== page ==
How to shoot yourself in the foot: Part One. Can't remember if I mentioned it, but when he left Mike had a letter complaining about Endeavour House printed in the local paper, and has apparently been banned from the building as a result.
Last night, their front page article went like this:
Hot air over new building
April 20, 2004 18:57
EFFICIENCY has gone out of the window - unlike any of the hot air at Endeavour House - a senior council worker has claimed today.
Staff at Suffolk County Council's much-vaunted new showpiece headquarters have found their move has been far from smooth, the frustrated council officer said. Martin Chiverton, a planning officer in the council's environment and transport department, said he has been left hot under the collar by his new working conditions in the building which cost £18m. This is despite some other workers praising how good Endeavour House is to work in The Evening Star last week.
"I have to say that is not my experience, or that of my colleagues in this department," said Mr Chiverton in response to their claims.
He said other staff found the new offices uncomfortable: "The massive atrium has no opening windows and no ventilation; when the sun shines it is uninhabitable," Mr Chiverton said. He said there was no air conditioning in the central area - and it was very uncomfortable on the fine days last week. "It's going to be hellish in the summer," he warned.
Basic facilities were also inadequate: "There are not enough gents' toilets (I cannot vouch for the ladies'). The only urinals are on the ground floor.
"I'm sure that TXU, who had the building designed for them, did not expect any men to work here!
"The food in the restaurant and coffee bar has gone upmarket, and so have the prices. The "coffee platform" looks more like an oil platform."
In addition Mr Chiverton criticised the IT provision in the building which cost for power company TXU £40m to build and which the council bought for less than half that price. He said: "We might have new screens for our computers but we still have the same basic computer and they are using an old operating system that the IT (Information Technology) staff don't know how to use. "They have to be linked up to our old server in St Edmund House - and there are no plans to move it over here," he said.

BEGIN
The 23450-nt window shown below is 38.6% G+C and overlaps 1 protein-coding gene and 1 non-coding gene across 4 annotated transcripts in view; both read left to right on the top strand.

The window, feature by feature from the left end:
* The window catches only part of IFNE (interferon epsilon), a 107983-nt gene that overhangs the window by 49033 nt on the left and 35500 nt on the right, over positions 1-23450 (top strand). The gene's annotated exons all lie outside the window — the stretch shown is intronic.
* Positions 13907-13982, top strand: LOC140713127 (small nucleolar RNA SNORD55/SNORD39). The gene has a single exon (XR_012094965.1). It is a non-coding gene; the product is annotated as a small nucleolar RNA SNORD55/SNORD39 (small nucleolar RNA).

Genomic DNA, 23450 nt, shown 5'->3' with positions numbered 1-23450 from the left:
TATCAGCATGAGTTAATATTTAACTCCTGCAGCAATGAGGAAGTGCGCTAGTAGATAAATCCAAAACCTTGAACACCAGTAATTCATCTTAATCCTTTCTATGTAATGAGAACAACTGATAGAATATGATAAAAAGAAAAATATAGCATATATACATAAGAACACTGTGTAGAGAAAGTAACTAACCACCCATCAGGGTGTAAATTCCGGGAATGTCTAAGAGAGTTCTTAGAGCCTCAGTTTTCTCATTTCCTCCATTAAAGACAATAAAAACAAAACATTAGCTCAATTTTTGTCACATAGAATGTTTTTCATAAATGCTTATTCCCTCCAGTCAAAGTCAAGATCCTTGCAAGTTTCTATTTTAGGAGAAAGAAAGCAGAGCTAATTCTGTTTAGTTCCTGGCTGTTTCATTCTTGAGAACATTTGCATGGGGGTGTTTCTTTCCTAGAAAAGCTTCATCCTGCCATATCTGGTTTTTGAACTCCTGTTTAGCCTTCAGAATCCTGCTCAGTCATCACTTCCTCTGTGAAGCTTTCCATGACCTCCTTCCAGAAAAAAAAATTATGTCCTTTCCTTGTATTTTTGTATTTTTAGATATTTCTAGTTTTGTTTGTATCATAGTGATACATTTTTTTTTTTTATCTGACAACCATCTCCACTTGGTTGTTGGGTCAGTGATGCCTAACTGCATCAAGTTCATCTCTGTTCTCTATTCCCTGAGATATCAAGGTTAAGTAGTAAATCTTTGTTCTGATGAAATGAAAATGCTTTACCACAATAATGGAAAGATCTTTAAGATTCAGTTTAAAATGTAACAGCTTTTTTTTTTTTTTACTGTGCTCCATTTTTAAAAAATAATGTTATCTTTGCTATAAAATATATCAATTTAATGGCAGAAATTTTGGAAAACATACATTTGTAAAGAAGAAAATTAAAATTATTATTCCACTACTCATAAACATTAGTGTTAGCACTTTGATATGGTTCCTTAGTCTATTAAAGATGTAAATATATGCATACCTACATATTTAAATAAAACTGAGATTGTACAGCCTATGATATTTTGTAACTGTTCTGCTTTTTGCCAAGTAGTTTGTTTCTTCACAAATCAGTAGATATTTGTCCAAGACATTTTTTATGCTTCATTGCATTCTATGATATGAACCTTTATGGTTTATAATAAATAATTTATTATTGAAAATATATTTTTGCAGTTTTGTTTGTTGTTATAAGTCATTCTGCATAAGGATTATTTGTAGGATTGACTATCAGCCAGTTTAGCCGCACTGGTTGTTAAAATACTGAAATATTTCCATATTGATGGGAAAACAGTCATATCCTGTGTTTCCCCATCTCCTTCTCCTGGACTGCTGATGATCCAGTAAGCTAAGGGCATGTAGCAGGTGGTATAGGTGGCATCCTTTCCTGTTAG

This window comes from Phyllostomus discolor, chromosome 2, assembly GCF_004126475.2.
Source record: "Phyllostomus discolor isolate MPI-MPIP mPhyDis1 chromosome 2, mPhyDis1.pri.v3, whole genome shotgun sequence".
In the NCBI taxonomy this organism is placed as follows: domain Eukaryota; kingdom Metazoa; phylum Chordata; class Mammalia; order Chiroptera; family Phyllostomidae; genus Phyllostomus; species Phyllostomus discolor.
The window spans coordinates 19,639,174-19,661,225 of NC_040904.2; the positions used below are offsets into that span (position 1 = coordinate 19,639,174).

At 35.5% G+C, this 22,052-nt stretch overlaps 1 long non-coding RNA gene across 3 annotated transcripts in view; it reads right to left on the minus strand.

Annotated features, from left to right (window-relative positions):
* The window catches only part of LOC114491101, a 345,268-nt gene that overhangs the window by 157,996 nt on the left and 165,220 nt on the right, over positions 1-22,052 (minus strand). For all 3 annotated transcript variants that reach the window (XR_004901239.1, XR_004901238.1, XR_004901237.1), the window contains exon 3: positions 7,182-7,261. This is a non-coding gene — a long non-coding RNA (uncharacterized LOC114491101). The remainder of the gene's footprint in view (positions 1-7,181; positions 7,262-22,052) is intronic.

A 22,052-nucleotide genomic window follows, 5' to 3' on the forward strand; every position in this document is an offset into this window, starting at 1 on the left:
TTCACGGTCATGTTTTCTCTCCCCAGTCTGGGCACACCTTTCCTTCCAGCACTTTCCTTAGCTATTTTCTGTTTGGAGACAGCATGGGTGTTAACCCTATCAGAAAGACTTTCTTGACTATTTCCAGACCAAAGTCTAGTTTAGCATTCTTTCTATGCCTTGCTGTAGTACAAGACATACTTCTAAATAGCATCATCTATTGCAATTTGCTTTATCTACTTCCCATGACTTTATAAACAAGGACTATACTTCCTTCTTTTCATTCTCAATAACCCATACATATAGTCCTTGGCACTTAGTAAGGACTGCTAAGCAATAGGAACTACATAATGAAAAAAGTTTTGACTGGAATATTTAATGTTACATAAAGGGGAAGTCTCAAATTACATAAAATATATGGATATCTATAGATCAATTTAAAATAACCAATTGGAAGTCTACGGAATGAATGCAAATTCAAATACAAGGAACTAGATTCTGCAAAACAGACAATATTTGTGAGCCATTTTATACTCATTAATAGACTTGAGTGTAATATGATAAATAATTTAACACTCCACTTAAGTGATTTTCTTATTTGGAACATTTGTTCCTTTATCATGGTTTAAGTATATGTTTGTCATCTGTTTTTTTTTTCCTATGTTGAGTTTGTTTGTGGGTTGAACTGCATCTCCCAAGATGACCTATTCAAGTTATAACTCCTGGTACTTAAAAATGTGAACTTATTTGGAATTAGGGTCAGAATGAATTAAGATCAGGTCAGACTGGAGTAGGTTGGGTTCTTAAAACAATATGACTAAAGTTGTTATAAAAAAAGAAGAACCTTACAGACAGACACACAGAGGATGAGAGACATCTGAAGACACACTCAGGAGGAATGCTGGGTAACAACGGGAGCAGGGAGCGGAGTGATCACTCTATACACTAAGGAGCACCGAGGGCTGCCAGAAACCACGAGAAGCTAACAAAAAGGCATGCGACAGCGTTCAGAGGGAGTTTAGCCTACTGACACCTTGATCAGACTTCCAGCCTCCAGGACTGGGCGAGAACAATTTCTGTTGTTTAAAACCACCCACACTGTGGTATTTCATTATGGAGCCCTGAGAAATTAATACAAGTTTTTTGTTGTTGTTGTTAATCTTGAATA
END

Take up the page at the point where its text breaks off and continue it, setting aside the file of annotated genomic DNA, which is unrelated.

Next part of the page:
There was also insufficient storage space so files had to be archived and it took some time to retrieve them when necessary, he added.
Mr Chiverton also said the lack of visitors' parking at Endeavour House caused problems for people attending meetings in the new building - it was not acceptable to expect all of them to walk or use the bus.
Mr Chiverton said many of his colleagues had been irritated by the Star's interview with employees chosen by the council's public relations department last week. "They might be happy, but that's not true of everyone here - and I'm certainly not alone," he said.
RESPONDING to Mr Chiverton's criticisms a spokesman for the county council today said the atrium was naturally ventilated. And while it could get hot, it complied with all health and safety legislation.
He said: "Some work is still ongoing putting the finishes touches to Endeavour House but the building is due to be completed by the end of the month.
"Staff were informed of the building work in progress and we have kept disruption to a minimum," he said.
"Some teething problems have occurred which is only natural for a new building.
"We have experienced a few problems getting the balance right with the air conditioning as more people move in."
Different departments had used different computer systems in their previous offices which had caused a few problems since moving to the new headquarters - but these were being ironed out and most staff had not had any difficulties.
"Costly office space is no longer used for records that are not used frequently and new electronic systems will mean we don't need as many paper files in the future," he said.
"Staff have been weeding out old and unused files. The vast majority of the organisation has benefited from this process, creating far more efficient use of office space."
And the council rejected claims that the lack of parking would cause problems for visitors to Endeavour House. "There is plenty of public parking available nearby," said the spokesman.
"As part of our green travel plan we encourage the use of park and ride, cycling and public transport wherever possible but of course we would never suggest that these are the only modes of transport."
Staff surveys suggested most liked the new restaurant - but prices would have gone up whether they had moved or not.
And the spokesman maintained Endeavour House was a model of convenience: "The male toilets provided are more than adequate to meet the needs of the occupants of Endeavour House. The idea of not having urinals provides more flexibility."